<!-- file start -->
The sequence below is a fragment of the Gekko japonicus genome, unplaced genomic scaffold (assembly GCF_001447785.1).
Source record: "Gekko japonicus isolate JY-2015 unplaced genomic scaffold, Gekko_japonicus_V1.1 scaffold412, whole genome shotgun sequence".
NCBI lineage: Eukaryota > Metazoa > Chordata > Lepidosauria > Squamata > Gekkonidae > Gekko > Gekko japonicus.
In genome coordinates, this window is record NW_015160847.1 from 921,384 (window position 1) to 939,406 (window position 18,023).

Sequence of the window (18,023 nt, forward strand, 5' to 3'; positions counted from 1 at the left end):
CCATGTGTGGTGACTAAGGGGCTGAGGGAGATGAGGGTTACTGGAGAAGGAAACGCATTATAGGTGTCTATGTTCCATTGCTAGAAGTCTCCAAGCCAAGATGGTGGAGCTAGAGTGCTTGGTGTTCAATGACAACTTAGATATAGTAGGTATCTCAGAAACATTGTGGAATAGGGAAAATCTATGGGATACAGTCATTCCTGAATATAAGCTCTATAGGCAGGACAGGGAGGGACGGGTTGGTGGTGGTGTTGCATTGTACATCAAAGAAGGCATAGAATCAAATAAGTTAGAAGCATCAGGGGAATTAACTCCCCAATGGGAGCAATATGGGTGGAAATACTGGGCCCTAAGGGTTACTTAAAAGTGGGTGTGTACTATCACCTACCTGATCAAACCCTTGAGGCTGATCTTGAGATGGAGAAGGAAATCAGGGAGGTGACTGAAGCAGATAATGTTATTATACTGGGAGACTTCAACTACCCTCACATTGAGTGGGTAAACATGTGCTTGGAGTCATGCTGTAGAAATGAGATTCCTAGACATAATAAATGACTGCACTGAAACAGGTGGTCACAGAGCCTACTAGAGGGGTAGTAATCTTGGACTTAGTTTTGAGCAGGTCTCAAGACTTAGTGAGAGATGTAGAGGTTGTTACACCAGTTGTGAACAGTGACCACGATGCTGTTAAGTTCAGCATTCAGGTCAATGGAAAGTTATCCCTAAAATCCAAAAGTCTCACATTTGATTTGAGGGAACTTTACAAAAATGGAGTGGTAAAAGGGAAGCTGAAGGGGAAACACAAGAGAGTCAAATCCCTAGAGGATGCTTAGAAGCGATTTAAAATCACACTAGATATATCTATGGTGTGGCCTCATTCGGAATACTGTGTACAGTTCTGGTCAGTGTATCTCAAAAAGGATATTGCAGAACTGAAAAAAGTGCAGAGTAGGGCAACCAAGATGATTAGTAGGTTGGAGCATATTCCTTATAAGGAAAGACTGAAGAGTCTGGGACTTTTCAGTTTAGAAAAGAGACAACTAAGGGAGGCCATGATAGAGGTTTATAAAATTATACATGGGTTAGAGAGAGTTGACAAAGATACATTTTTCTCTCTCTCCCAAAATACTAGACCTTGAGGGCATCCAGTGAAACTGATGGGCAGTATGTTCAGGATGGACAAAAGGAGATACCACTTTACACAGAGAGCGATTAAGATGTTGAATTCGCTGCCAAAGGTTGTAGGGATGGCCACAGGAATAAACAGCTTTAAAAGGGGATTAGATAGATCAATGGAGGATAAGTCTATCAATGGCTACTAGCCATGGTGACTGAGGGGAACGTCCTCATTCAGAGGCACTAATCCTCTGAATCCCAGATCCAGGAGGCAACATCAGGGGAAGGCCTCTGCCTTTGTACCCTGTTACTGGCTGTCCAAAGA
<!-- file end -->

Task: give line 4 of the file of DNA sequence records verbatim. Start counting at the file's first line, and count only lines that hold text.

In genome coordinates, this window is record NW_015160847.1 from 921,384 (window position 1) to 939,406 (window position 18,023).